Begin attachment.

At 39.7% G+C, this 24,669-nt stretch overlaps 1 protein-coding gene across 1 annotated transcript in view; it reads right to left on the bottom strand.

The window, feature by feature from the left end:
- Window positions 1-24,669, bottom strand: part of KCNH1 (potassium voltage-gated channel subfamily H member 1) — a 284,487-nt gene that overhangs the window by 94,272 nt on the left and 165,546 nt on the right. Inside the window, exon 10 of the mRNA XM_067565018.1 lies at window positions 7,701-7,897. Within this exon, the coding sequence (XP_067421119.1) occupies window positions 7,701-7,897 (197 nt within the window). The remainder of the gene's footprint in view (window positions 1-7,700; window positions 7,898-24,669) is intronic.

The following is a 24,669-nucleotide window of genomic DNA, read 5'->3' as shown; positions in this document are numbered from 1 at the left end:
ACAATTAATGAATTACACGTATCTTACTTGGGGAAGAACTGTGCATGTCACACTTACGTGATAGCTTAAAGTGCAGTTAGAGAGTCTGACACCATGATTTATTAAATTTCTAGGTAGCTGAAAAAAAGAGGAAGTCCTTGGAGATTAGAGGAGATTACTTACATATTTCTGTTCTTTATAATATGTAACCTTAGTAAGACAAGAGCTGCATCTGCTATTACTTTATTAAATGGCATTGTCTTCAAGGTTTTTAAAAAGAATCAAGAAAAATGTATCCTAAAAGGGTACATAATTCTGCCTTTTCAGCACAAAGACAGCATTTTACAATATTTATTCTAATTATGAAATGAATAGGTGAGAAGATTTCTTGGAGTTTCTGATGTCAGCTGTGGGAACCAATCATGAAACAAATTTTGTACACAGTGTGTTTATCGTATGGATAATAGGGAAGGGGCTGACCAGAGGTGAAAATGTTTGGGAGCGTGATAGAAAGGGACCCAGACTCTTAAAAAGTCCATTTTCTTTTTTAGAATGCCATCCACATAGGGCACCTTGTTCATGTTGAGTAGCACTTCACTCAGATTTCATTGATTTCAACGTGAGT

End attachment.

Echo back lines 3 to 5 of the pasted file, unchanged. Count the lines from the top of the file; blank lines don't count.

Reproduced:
- Window positions 1-24,669, bottom strand: part of KCNH1 (potassium voltage-gated channel subfamily H member 1) — a 284,487-nt gene that overhangs the window by 94,272 nt on the left and 165,546 nt on the right. Inside the window, exon 10 of the mRNA XM_067565018.1 lies at window positions 7,701-7,897. Within this exon, the coding sequence (XP_067421119.1) occupies window positions 7,701-7,897 (197 nt within the window). The remainder of the gene's footprint in view (window positions 1-7,700; window positions 7,898-24,669) is intronic.

The following is a 24,669-nucleotide window of genomic DNA, read 5'->3' as shown; positions in this document are numbered from 1 at the left end:
ACAATTAATGAATTACACGTATCTTACTTGGGGAAGAACTGTGCATGTCACACTTACGTGATAGCTTAAAGTGCAGTTAGAGAGTCTGACACCATGATTTATTAAATTTCTAGGTAGCTGAAAAAAAGAGGAAGTCCTTGGAGATTAGAGGAGATTACTTACATATTTCTGTTCTTTATAATATGTAACCTTAGTAAGACAAGAGCTGCATCTGCTATTACTTTATTAAATGGCATTGTCTTCAAGGTTTTTAAAAAGAATCAAGAAAAATGTATCCTAAAAGGGTACATAATTCTGCCTTTTCAGCACAAAGACAGCATTTTACAATATTTATTCTAATTATGAAATGAATAGGTGAGAAGATTTCTTGGAGTTTCTGATGTCAGCTGTGGGAACCAATCATGAAACAAATTTTGTACACAGTGTGTTTATCGTATGGATAATAGGGAAGGGGCTGACCAGAGGTGAAAATGTTTGGGAGCGTGATAGAAAGGGACCCAGACTCTTAAAAAGTCCATTTTCTTTTTTAGAATGCCATCCACATAGGGCACCTTGTTCATGTTGAGTAGCACTTCACTCAGATTTCATTGATTTCAACGTGAGT